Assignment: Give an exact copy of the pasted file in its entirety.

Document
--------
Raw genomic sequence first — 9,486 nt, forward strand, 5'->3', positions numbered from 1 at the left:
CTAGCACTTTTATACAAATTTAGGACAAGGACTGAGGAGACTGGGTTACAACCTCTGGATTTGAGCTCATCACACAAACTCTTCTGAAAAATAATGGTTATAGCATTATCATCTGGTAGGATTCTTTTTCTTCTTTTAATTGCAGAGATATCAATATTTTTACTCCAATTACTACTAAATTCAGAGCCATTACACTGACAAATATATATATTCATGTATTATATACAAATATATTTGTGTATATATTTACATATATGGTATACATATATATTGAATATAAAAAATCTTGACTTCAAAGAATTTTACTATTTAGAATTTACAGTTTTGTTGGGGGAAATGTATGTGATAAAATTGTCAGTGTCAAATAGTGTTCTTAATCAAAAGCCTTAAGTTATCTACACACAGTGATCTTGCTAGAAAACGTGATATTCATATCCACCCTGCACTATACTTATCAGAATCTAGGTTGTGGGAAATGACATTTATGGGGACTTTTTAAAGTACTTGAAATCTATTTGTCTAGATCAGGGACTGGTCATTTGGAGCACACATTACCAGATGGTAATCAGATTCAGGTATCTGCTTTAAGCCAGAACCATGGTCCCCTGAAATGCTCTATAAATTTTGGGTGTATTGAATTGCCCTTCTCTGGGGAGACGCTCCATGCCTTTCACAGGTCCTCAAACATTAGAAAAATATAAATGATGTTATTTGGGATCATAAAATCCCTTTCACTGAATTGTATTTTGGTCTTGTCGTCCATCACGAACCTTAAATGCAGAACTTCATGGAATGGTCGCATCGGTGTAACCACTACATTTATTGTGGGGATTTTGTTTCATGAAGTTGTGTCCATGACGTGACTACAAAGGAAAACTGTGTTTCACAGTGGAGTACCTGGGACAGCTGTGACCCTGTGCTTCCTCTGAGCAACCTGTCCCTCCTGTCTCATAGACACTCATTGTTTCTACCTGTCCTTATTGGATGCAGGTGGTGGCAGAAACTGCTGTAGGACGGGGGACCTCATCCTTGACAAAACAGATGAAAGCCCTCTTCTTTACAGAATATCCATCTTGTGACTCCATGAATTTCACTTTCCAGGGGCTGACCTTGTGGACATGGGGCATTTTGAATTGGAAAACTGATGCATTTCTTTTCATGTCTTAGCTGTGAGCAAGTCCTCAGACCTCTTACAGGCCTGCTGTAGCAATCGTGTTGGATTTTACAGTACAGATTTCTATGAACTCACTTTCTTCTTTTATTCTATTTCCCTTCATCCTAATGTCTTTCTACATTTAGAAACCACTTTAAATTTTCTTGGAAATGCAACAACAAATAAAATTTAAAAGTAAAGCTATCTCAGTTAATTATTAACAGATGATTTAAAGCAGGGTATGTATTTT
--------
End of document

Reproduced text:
Raw genomic sequence first — 9,486 nt, forward strand, 5'->3', positions numbered from 1 at the left:
CTAGCACTTTTATACAAATTTAGGACAAGGACTGAGGAGACTGGGTTACAACCTCTGGATTTGAGCTCATCACACAAACTCTTCTGAAAAATAATGGTTATAGCATTATCATCTGGTAGGATTCTTTTTCTTCTTTTAATTGCAGAGATATCAATATTTTTACTCCAATTACTACTAAATTCAGAGCCATTACACTGACAAATATATATATTCATGTATTATATACAAATATATTTGTGTATATATTTACATATATGGTATACATATATATTGAATATAAAAAATCTTGACTTCAAAGAATTTTACTATTTAGAATTTACAGTTTTGTTGGGGGAAATGTATGTGATAAAATTGTCAGTGTCAAATAGTGTTCTTAATCAAAAGCCTTAAGTTATCTACACACAGTGATCTTGCTAGAAAACGTGATATTCATATCCACCCTGCACTATACTTATCAGAATCTAGGTTGTGGGAAATGACATTTATGGGGACTTTTTAAAGTACTTGAAATCTATTTGTCTAGATCAGGGACTGGTCATTTGGAGCACACATTACCAGATGGTAATCAGATTCAGGTATCTGCTTTAAGCCAGAACCATGGTCCCCTGAAATGCTCTATAAATTTTGGGTGTATTGAATTGCCCTTCTCTGGGGAGACGCTCCATGCCTTTCACAGGTCCTCAAACATTAGAAAAATATAAATGATGTTATTTGGGATCATAAAATCCCTTTCACTGAATTGTATTTTGGTCTTGTCGTCCATCACGAACCTTAAATGCAGAACTTCATGGAATGGTCGCATCGGTGTAACCACTACATTTATTGTGGGGATTTTGTTTCATGAAGTTGTGTCCATGACGTGACTACAAAGGAAAACTGTGTTTCACAGTGGAGTACCTGGGACAGCTGTGACCCTGTGCTTCCTCTGAGCAACCTGTCCCTCCTGTCTCATAGACACTCATTGTTTCTACCTGTCCTTATTGGATGCAGGTGGTGGCAGAAACTGCTGTAGGACGGGGGACCTCATCCTTGACAAAACAGATGAAAGCCCTCTTCTTTACAGAATATCCATCTTGTGACTCCATGAATTTCACTTTCCAGGGGCTGACCTTGTGGACATGGGGCATTTTGAATTGGAAAACTGATGCATTTCTTTTCATGTCTTAGCTGTGAGCAAGTCCTCAGACCTCTTACAGGCCTGCTGTAGCAATCGTGTTGGATTTTACAGTACAGATTTCTATGAACTCACTTTCTTCTTTTATTCTATTTCCCTTCATCCTAATGTCTTTCTACATTTAGAAACCACTTTAAATTTTCTTGGAAATGCAACAACAAATAAAATTTAAAAGTAAAGCTATCTCAGTTAATTATTAACAGATGATTTAAAGCAGGGTATGTATTTT